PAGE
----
In the NH JJA (Fig. S3) and both SH seasons (Figs. S4–S5) the pattern of change is broadly consistent with NH DJF (Fig. 13), but with magnitudes and sign that are consistent with the biases noted at 850 hPa (Figs. 8–10). For NH JJA (Fig. S5) there is weakening of the wind speeds in the warm sector of the cyclones, which is progressively larger for the more aggressive SSPs. Furthermore, the broadness of the extreme wind speeds also decreases (Fig. 11e). In the SH the responses in both seasons are very similar (Figs. S4–S5), unlike in the NH. Both SH seasons feature a pronounced strengthening of the wind speeds in the warm sector, with the largest anomalies being between 5 and 15∘ of the cyclone centre on the equatorward and forward flanks of the cyclone.
Both SH seasons also show a strengthening of the wind speeds on the poleward flank of the cyclone in the system relative framework, at a distance of approximately 5–7∘, which is likely associated with the strengthening of the CCB noted earlier.
3.4.4 Upper troposphere
As in the previous section, only the changes for NH DJF (Fig. 14) will be discussed in detail due to the similar responses of the other seasons and magnitude that is consistent with anomalies at the other tropospheric levels. Changes for the other seasons are present in Figs. S7–S9.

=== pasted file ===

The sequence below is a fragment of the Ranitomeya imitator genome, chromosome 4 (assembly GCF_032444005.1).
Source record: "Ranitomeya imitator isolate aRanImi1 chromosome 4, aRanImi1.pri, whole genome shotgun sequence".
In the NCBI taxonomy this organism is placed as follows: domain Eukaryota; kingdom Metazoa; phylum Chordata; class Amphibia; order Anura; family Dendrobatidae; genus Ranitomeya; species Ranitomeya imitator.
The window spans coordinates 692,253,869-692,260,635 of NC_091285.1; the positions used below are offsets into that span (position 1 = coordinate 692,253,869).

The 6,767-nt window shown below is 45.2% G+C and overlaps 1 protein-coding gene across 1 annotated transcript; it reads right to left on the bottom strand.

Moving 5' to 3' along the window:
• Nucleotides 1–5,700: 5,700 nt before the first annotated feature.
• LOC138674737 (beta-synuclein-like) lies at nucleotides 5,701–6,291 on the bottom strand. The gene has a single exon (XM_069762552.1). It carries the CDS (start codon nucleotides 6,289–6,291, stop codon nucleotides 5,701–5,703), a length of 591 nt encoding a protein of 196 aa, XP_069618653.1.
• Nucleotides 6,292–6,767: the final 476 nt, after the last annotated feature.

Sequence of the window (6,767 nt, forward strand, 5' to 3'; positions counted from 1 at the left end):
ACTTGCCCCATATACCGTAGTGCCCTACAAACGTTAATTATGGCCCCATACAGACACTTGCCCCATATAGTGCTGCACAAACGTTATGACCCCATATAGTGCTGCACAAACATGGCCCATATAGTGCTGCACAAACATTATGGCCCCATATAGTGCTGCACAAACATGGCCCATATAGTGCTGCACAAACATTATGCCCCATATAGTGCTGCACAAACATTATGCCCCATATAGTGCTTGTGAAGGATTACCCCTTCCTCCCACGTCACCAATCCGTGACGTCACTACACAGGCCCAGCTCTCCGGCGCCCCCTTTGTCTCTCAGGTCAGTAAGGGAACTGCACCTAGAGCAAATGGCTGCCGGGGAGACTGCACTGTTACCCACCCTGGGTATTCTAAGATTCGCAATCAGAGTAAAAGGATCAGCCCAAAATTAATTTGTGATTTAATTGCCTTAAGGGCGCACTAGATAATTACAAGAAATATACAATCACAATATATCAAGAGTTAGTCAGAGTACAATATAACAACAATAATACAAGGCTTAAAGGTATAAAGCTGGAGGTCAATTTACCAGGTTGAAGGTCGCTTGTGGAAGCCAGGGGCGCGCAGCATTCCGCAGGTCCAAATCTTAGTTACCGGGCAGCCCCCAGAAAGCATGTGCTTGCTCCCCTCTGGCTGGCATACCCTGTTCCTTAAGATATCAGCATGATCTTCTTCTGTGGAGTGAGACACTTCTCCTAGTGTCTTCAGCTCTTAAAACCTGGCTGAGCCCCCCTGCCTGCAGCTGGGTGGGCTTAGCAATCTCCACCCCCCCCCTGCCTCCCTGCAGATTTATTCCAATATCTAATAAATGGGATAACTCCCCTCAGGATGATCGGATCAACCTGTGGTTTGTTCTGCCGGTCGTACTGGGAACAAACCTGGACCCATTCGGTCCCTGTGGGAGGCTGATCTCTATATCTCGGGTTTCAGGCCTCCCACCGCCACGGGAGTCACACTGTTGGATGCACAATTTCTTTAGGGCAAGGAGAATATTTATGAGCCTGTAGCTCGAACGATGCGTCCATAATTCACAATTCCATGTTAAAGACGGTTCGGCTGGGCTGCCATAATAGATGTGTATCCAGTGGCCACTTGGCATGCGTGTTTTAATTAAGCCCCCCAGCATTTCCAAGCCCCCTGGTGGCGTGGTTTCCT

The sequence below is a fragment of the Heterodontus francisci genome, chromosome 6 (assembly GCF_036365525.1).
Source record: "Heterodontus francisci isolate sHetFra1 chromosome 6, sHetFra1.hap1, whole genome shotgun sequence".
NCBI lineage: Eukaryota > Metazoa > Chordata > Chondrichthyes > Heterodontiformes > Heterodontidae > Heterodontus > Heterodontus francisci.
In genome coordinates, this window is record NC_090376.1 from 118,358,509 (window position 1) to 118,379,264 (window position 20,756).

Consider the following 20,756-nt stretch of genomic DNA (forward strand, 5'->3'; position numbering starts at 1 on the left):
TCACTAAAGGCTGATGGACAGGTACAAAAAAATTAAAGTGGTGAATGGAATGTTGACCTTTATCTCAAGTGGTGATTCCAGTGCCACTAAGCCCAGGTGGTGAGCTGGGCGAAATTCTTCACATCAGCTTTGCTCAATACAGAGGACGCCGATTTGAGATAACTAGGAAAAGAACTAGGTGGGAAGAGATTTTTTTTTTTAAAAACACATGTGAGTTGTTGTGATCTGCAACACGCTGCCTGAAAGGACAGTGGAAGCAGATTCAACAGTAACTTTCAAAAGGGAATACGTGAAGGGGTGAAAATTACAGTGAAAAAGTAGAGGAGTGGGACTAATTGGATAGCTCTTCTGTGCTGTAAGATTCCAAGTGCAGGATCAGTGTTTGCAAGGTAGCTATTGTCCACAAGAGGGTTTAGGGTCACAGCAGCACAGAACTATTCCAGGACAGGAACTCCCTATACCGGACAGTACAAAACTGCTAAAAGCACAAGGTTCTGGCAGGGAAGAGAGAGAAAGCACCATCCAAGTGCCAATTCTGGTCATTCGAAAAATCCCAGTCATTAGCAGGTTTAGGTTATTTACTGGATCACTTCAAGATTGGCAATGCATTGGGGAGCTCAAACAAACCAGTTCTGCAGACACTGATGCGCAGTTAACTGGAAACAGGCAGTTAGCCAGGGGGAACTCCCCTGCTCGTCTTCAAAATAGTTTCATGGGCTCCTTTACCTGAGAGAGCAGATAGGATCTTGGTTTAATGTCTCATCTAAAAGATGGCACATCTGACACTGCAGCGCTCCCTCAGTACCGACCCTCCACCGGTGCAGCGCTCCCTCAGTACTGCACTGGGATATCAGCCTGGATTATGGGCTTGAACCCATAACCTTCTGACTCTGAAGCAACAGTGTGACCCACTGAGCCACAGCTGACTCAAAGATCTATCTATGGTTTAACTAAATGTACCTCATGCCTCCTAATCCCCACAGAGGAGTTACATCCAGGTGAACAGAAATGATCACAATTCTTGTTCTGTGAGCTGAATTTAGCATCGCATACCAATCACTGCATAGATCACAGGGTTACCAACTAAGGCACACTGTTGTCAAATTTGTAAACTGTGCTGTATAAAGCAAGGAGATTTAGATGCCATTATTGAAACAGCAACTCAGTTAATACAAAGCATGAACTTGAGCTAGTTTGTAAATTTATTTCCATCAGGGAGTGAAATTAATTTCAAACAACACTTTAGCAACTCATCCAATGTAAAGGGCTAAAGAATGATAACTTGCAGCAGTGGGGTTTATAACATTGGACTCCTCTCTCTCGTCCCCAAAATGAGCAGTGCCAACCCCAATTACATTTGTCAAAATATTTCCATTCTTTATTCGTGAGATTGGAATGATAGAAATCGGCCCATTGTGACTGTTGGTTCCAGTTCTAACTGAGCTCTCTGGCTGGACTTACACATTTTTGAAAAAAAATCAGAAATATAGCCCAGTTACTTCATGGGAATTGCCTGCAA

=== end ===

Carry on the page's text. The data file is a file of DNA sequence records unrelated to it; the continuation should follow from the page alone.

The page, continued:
The changes in the wind speeds at 250 hPa in NH DJF can be broadly split into three distinct features in the system relative perspective (Fig. 14a–e). Firstly, 10–20∘ to the southwest of the cyclone there is an increase in the wind speeds, which is larger for the strongest SSPs. This is likely associated with a strengthening/broadening of the upper-level jet (Fig. 11c). Secondly, there is an increase in the wind speeds by up to 2.1 m s−1 to the south, east, and northeast of the cyclone centre that is ∼5∘ from the cyclone centre and rotating cyclonically around it. This is the region of largest ascent and divergence (Fig. 15a) and the region where models struggle to capture the strength of the wind speeds in historical simulations (Priestley and Catto, 2022). This increase is situated above and slightly downstream of a similar increase at 500 hPa (Fig. 13b–e) and therefore likely associated with the slantwise ascending motion in the warm sector. This strengthening is associated with large increases in meridional motion (Fig. S6) and together with the results at 500 hPa suggests that the WCB in cyclones is likely to be stronger and progressively so with increased warming rates by the end of the century.